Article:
Abutting ends of the various track members 40 are aligned and reinforced with a steel plate 86, illustrated in FIG. 7, bolted at its opposite ends by pairs of bolts 88 and 90 to the adjacent ends of the abutting track members 40.
As mentioned earlier, each track member includes a central T-shaped slot 49 configured to accept the head and shank of a bolt 50 attaching the track member 40 to a cross member 18. Referring again to FIG. 7, the steel channel cross members 18 open downwardly and include centered holes sized to accept the bolts 50. An Z-shaped steel plate 92 is bolted to the underside of each steel channel cross member 18 by the bolt 50 used to mount the upper track member 40 to the upper side of the cross member 18. The Z-shaped steel plate 92 is thus attached at one end to the interior web of the steel channel cross member 18 by the bolt 50 attaching the upper track member 40 to the cross member 18. The opposite end of the Z-shaped plate 92 extends laterally away from one lower edge of the cross member 18 and provides a rigid support member to which a return track member 40" on the underside of the cross member 18 may be attached. The return track member 40" is attached to the extending portion of the Z-shaped plate 92 by a nut and bolt assembly 93 in the same manner that the upper track member 40 is attached to the upper surface of the cross member 18.
Referring to FIG. 1, the conveyor chain 32 is driven by a 3/4 H.P. electric motor 100 mounted on the side of the conveyor frame 10. The motor 100 drives a sprocket shaft 102 by means of a sprocket 104 on the output shaft of the motor gearbox, a conventional roller chain 106 and a sprocket 108 on the end of the sprocket shaft 102. The shaft 102 is journalled to the opposite siderails 12 and 14 and has a fixed sprocket 110 centered therebetween. In operation, the conveyor chain 32 is continuously drawn over the powered sprocket 110 and passes therefrom through a catenary sag 112 where slack in the chain 32 is accumulated. From the catenary sag 112 the conveyor chain 32 is guided into the slot 34 of the return track members 40" by a downwardly depending flexible chain return guide 114 shown in FIG. 5. The flexible guide 114 is formed by cutting a portion of the chain entry end of the first return track member 40" along the dotted lines 116a and 116b shown in FIG. 2. This results in two parallel strips of flexible plastic 118 and 120. The ends of these strips 118 and 120 are connected by a short plastic cross member 122. The strips 118 and 120 and the cross member 116 bend downwardly under the weight of the chain 32 and engage the tabs 66 and 67 of the chain 32 to provide a flexible return guide 114 that operates to guide the conveyor chain 32 smoothly into the slot 34 of the first return track member 40".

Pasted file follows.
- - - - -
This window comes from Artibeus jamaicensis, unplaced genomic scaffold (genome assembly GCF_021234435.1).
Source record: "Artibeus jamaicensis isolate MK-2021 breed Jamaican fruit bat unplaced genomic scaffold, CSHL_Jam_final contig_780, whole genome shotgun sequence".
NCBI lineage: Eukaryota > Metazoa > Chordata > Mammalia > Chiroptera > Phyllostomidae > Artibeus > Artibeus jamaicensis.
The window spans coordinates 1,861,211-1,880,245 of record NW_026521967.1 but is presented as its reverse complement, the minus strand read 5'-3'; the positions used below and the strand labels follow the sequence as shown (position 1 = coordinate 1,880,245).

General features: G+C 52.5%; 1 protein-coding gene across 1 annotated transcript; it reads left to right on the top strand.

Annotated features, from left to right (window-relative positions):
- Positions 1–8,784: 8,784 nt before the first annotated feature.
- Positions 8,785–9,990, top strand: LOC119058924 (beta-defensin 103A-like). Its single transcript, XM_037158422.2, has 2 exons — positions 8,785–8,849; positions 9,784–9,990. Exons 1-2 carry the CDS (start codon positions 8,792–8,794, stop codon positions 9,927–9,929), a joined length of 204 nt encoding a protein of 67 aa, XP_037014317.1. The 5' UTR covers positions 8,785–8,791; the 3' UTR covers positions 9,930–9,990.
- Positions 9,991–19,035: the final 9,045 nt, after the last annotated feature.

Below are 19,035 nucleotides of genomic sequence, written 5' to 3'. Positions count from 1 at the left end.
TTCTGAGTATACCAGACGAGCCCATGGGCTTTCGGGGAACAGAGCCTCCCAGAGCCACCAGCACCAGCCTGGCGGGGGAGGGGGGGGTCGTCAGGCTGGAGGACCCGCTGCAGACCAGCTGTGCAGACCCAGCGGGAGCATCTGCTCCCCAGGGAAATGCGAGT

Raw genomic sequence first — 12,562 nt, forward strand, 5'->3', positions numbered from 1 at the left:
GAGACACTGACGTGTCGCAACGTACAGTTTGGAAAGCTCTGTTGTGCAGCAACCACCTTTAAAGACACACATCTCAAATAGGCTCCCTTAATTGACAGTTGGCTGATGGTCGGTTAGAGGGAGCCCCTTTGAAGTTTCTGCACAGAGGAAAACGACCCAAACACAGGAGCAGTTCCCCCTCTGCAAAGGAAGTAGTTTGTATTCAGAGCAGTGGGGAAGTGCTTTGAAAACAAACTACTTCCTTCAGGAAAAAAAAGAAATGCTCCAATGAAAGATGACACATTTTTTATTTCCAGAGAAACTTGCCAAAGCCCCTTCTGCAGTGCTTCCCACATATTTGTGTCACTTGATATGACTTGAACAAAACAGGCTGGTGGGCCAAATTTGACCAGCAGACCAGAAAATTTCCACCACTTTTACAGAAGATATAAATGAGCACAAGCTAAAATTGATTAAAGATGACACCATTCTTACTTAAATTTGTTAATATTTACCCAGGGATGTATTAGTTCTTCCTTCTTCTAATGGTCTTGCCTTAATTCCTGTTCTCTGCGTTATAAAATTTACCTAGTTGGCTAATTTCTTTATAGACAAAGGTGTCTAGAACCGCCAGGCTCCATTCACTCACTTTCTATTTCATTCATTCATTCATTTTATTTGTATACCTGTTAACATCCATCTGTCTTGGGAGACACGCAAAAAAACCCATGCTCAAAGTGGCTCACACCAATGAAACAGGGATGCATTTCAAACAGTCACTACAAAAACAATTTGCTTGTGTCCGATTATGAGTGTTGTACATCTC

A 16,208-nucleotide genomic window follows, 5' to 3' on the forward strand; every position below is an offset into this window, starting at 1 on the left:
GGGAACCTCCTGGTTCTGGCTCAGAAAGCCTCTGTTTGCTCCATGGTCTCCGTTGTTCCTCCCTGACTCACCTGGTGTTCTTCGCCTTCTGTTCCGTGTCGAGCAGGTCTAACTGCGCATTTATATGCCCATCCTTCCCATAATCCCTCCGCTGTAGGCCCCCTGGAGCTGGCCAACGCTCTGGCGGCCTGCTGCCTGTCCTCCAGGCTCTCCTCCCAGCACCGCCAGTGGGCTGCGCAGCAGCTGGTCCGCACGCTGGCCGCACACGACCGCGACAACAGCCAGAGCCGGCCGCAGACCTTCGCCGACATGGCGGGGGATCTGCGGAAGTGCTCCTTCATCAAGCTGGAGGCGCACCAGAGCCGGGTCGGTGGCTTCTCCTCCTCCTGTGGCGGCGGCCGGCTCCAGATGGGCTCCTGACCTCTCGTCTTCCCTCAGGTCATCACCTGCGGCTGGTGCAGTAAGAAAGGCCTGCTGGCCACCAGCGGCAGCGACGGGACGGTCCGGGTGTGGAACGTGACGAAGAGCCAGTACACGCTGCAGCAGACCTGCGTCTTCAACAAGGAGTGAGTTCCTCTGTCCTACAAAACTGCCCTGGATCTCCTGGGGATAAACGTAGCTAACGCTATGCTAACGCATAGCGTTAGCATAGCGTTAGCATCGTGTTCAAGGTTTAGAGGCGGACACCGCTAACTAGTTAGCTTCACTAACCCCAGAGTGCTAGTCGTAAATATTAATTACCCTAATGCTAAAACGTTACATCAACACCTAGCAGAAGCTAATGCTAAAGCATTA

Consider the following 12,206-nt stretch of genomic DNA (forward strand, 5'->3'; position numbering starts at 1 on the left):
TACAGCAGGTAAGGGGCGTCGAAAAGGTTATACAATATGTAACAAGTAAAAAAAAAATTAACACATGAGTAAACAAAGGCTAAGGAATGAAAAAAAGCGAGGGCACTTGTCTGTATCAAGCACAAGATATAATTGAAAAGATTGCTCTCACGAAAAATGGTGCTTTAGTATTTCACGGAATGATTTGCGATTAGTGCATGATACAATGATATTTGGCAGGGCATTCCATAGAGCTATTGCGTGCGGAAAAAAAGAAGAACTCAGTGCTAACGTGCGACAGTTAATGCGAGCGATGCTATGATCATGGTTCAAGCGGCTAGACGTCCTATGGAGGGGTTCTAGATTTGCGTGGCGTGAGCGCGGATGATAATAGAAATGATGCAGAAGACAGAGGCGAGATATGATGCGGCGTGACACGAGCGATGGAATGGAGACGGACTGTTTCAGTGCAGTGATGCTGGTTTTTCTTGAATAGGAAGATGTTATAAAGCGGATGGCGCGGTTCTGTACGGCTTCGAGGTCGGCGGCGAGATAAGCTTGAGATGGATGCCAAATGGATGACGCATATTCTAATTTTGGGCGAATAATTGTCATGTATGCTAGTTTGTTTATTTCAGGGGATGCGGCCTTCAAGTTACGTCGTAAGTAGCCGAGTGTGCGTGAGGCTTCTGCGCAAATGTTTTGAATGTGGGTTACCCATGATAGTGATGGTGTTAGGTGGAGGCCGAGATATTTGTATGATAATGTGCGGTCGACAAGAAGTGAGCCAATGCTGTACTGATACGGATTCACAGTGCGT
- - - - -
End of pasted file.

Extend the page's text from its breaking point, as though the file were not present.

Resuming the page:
In an alternative embodiment illustrated in FIG. 8, the conveyor assembly further includes an accumulator 130 mounted on the cross members 18 between the siderail 12 and the runner 22. The accumulator consists of upper and lower accumulator bars 132 and 134, respectively, and a flexible pneumatic hose 136 enclosed therebetween. The upper accumulator bar 132 is of the form of a downwardly opening steel channel. The lower accumulator bar 134 is of the form of an upwardly opening steel channel having a smaller width than that of the upper accumulator bar 132 such that the upper accumulator bar 132 fits over and encloses the lower accumulator bar 134.